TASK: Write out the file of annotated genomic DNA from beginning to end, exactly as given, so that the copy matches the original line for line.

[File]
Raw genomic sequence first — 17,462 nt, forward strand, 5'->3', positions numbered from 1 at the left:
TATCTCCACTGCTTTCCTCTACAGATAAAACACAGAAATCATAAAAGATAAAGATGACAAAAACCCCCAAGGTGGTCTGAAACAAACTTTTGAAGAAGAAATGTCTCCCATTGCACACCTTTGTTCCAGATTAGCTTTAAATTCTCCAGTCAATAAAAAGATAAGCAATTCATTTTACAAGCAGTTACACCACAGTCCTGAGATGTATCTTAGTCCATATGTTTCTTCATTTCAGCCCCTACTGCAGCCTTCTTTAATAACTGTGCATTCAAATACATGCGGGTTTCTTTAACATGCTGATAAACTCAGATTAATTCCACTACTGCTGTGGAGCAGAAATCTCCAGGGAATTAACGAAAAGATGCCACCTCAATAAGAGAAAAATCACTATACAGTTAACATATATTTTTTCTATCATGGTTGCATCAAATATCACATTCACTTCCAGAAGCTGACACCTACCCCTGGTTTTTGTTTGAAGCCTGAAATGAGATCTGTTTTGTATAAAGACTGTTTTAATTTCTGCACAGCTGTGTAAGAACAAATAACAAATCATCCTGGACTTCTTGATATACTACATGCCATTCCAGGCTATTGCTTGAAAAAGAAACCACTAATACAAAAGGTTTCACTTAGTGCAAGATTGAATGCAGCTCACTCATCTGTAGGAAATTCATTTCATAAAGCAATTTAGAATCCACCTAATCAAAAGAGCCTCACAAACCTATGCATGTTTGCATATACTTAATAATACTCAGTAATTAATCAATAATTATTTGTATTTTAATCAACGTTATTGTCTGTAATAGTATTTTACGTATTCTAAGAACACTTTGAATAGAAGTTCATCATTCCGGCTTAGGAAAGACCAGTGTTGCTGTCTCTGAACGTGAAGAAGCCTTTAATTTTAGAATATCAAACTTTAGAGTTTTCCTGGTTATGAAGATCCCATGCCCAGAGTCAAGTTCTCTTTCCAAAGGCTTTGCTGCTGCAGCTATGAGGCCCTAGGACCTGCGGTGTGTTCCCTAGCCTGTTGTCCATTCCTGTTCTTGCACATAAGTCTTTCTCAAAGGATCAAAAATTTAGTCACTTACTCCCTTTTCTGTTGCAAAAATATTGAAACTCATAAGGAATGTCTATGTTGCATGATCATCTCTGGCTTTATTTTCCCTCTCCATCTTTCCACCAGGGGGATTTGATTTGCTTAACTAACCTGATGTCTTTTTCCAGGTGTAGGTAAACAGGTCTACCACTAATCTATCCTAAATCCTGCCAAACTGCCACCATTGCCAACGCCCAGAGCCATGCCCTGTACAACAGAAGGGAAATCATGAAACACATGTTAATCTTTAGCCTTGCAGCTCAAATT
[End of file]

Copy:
Raw genomic sequence first — 17,462 nt, forward strand, 5'->3', positions numbered from 1 at the left:
TATCTCCACTGCTTTCCTCTACAGATAAAACACAGAAATCATAAAAGATAAAGATGACAAAAACCCCCAAGGTGGTCTGAAACAAACTTTTGAAGAAGAAATGTCTCCCATTGCACACCTTTGTTCCAGATTAGCTTTAAATTCTCCAGTCAATAAAAAGATAAGCAATTCATTTTACAAGCAGTTACACCACAGTCCTGAGATGTATCTTAGTCCATATGTTTCTTCATTTCAGCCCCTACTGCAGCCTTCTTTAATAACTGTGCATTCAAATACATGCGGGTTTCTTTAACATGCTGATAAACTCAGATTAATTCCACTACTGCTGTGGAGCAGAAATCTCCAGGGAATTAACGAAAAGATGCCACCTCAATAAGAGAAAAATCACTATACAGTTAACATATATTTTTTCTATCATGGTTGCATCAAATATCACATTCACTTCCAGAAGCTGACACCTACCCCTGGTTTTTGTTTGAAGCCTGAAATGAGATCTGTTTTGTATAAAGACTGTTTTAATTTCTGCACAGCTGTGTAAGAACAAATAACAAATCATCCTGGACTTCTTGATATACTACATGCCATTCCAGGCTATTGCTTGAAAAAGAAACCACTAATACAAAAGGTTTCACTTAGTGCAAGATTGAATGCAGCTCACTCATCTGTAGGAAATTCATTTCATAAAGCAATTTAGAATCCACCTAATCAAAAGAGCCTCACAAACCTATGCATGTTTGCATATACTTAATAATACTCAGTAATTAATCAATAATTATTTGTATTTTAATCAACGTTATTGTCTGTAATAGTATTTTACGTATTCTAAGAACACTTTGAATAGAAGTTCATCATTCCGGCTTAGGAAAGACCAGTGTTGCTGTCTCTGAACGTGAAGAAGCCTTTAATTTTAGAATATCAAACTTTAGAGTTTTCCTGGTTATGAAGATCCCATGCCCAGAGTCAAGTTCTCTTTCCAAAGGCTTTGCTGCTGCAGCTATGAGGCCCTAGGACCTGCGGTGTGTTCCCTAGCCTGTTGTCCATTCCTGTTCTTGCACATAAGTCTTTCTCAAAGGATCAAAAATTTAGTCACTTACTCCCTTTTCTGTTGCAAAAATATTGAAACTCATAAGGAATGTCTATGTTGCATGATCATCTCTGGCTTTATTTTCCCTCTCCATCTTTCCACCAGGGGGATTTGATTTGCTTAACTAACCTGATGTCTTTTTCCAGGTGTAGGTAAACAGGTCTACCACTAATCTATCCTAAATCCTGCCAAACTGCCACCATTGCCAACGCCCAGAGCCATGCCCTGTACAACAGAAGGGAAATCATGAAACACATGTTAATCTTTAGCCTTGCAGCTCAAATT